Tuesday, July 26, 2011

God Particle Redux (From The Telegraph)

Existence of God particle to be decided by next year

It has been speculated upon for decades and at the weekend there were hints that the existence of the highly sought-after “God particle” had finally been confirmed. 


It has been speculated upon for decades and at the weekend there were hints that the existence of the highly sought-after God particle had finally been confirmed.

The Large Hadron Collider is a 17-mile ring of superconducting magnets Photo: AP

        But at a press conference on Monday, the physicists in charge of the Large Hadron Collider said that they had only established where the Higgs boson was not to be found, and that its location continues to elude them. 

        However they added that as the amount of data created by the atom-smashing experiments increases, they now expect to know whether or not the most-wanted particle exists within 18 months.
If it is tracked down, it will explain how particles come to have mass and provide the final piece in the Standard Model of physics that was first set out in the 1970s, while if it turns out not to exist then the textbooks could be ripped up.

        Rolf-Dieter Heuer, director general of the European Organisation for Nuclear Research (Cern), told reporters: “I would say we can settle the question of the Higgs boson, the Shakespearean question ‘to be or not to be’ at the end of next year.”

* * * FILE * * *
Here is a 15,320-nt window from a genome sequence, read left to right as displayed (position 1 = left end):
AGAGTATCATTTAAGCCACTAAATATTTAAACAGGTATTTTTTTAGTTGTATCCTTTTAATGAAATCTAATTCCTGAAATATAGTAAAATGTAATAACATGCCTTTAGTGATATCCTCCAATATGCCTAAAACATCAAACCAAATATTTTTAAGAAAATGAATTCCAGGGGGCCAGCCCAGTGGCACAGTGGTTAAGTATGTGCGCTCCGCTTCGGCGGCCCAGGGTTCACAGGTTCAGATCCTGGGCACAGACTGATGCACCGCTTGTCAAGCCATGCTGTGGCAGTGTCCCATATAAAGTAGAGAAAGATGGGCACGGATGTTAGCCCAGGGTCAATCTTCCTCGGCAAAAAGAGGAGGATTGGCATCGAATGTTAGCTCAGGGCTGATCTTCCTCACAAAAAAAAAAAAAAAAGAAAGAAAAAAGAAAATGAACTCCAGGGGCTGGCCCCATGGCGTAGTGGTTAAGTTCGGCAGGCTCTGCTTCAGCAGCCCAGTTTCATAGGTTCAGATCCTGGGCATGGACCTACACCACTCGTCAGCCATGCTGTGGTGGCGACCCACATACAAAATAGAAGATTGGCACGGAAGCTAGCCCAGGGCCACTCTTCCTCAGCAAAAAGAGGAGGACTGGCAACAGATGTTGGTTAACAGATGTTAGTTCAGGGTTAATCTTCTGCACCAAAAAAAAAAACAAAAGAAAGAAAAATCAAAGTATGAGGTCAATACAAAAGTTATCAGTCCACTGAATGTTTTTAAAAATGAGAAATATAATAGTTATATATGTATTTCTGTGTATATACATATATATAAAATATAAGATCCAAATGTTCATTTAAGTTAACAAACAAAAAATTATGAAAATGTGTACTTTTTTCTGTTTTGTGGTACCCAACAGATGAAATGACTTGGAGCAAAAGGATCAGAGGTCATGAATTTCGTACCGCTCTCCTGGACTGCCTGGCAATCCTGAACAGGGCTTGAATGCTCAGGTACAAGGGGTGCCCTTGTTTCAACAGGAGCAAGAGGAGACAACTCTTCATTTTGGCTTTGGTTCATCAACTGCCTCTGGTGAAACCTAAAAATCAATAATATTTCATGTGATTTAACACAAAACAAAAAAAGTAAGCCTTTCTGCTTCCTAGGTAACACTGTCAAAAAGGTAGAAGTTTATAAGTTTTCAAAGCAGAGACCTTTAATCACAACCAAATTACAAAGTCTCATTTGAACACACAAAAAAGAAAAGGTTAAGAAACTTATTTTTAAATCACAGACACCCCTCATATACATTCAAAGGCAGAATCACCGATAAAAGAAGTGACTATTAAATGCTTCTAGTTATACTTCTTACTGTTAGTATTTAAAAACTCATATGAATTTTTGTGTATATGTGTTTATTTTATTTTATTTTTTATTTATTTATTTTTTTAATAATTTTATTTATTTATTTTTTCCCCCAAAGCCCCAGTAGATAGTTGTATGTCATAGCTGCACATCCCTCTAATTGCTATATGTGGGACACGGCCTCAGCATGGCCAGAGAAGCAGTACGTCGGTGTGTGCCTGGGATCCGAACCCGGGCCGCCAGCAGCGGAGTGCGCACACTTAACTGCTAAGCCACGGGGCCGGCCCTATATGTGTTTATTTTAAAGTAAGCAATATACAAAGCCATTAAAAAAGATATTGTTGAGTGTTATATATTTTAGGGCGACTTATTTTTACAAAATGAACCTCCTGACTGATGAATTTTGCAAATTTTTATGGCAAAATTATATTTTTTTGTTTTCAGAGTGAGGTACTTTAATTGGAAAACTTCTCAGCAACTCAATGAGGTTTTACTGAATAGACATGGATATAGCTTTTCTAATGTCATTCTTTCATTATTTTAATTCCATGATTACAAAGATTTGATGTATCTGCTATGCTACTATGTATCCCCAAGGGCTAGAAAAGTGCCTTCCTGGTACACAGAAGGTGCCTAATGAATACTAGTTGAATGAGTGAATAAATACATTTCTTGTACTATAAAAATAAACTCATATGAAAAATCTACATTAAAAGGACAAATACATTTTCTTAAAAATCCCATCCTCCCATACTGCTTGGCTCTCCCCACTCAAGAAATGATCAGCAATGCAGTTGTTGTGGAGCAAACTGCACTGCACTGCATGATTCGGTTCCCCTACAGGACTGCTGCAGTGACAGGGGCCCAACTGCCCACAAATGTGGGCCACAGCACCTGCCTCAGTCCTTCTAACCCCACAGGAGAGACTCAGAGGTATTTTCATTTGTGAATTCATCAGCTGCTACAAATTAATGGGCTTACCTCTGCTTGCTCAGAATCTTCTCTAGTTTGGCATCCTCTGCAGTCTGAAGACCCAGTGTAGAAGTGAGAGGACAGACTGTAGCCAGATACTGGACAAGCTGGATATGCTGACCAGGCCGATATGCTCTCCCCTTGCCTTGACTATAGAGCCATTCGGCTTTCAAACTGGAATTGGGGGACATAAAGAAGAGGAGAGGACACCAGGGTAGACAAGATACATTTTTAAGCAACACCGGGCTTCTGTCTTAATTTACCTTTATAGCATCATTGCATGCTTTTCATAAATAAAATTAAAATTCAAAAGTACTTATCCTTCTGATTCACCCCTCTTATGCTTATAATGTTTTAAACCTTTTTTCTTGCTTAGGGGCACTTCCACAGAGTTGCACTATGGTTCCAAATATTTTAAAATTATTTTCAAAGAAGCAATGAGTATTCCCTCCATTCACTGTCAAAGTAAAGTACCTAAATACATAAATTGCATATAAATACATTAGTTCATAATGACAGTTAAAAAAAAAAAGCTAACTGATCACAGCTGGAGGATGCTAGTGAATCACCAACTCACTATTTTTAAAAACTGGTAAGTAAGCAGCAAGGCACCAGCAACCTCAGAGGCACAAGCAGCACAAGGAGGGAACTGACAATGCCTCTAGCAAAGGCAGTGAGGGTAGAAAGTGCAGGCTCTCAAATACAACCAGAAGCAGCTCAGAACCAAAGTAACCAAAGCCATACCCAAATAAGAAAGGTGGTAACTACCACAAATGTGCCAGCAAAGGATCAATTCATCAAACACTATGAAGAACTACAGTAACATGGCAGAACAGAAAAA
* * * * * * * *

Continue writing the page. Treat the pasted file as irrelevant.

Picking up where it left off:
Buried 300ft below the border between France and Switzerland, the Large Hadron Collider is a 17-mile ring of superconducting magnets around which two beams of particles are sent at close to the speed of light, then smashed into each other. 
        Scientists working on several experiments then study the wreckage of the high-energy collisions in the hope of spotting particles that explain how the universe works, as well as answering questions about possible extra dimensions and the mysterious dark matter.

        The £6billion LHC – which features in a book written by The Da Vinci Code author, Dan Brown – suffered several early setbacks after its launch in September 2008, with a helium leak caused by a faulty electrical connection leading to more than a year of repairs.

        But on Friday researchers suggested they were close to achieving one of their main aims – catching sight of the elusive Higgs boson.

        It was first postulated by the Scottish physicist Peter Higgs in 1964 as part of the Standard Model of physics, as an invisible field that gives mass to particles, but remains theoretical.

        Results from two of the collider’s detectors, called Atlas and CMS, suggested “bumps” in their data that might prove first glimpse of the Higgs.

        It had previously been thought to have a mass between 114 and 185GeV (gigaelectronvolts), as theories and models mean “we know everything about it, except if it exists”.

     Prof Heuer said recent experiments meant the range from 150 to 200GeV has now been ruled out as a possible “hiding place” for the Higgs.

        It narrows down the search, probably to within the 115 to 140GeV range.

        “If we find this Higgs then this thing holds together and the Standard Model is valid. If we do not find this low-mass Higgs, that means the Standard Model is no longer valid as we know it today.”

        However Prof Heuer said even disproving the Higgs’s existence would be a “breakthrough”, as the question would still be settled and a new search would be on to explain the fundamentals of the physical world. 


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